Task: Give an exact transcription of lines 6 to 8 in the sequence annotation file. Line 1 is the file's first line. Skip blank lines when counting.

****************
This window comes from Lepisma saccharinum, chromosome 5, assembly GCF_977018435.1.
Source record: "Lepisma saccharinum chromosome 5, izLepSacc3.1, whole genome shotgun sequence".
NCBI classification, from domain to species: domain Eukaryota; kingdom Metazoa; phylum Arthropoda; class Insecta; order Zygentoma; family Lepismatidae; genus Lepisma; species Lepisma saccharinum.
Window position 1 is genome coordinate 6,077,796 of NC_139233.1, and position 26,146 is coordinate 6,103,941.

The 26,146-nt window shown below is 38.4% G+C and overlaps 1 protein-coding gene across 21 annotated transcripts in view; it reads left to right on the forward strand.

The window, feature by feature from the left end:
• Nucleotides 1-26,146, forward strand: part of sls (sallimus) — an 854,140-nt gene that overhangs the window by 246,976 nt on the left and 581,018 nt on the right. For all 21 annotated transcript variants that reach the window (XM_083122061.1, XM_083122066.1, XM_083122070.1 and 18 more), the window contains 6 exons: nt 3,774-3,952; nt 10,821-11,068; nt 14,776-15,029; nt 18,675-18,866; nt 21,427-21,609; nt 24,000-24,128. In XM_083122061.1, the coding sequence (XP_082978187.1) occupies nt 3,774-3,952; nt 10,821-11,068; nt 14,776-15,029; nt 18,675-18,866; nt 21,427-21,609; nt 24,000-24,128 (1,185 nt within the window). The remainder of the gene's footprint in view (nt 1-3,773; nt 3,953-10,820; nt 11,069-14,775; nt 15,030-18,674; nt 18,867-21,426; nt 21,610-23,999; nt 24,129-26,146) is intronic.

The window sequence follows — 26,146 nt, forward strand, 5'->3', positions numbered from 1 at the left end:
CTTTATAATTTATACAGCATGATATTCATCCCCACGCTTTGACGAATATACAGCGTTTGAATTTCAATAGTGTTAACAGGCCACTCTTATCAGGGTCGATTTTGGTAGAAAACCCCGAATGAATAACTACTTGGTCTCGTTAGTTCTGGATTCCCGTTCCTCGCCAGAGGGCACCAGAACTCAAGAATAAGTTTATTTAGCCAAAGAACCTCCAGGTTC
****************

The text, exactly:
The window, feature by feature from the left end:
• Nucleotides 1-26,146, forward strand: part of sls (sallimus) — an 854,140-nt gene that overhangs the window by 246,976 nt on the left and 581,018 nt on the right. For all 21 annotated transcript variants that reach the window (XM_083122061.1, XM_083122066.1, XM_083122070.1 and 18 more), the window contains 6 exons: nt 3,774-3,952; nt 10,821-11,068; nt 14,776-15,029; nt 18,675-18,866; nt 21,427-21,609; nt 24,000-24,128. In XM_083122061.1, the coding sequence (XP_082978187.1) occupies nt 3,774-3,952; nt 10,821-11,068; nt 14,776-15,029; nt 18,675-18,866; nt 21,427-21,609; nt 24,000-24,128 (1,185 nt within the window). The remainder of the gene's footprint in view (nt 1-3,773; nt 3,953-10,820; nt 11,069-14,775; nt 15,030-18,674; nt 18,867-21,426; nt 21,610-23,999; nt 24,129-26,146) is intronic.

The window sequence follows — 26,146 nt, forward strand, 5'->3', positions numbered from 1 at the left end: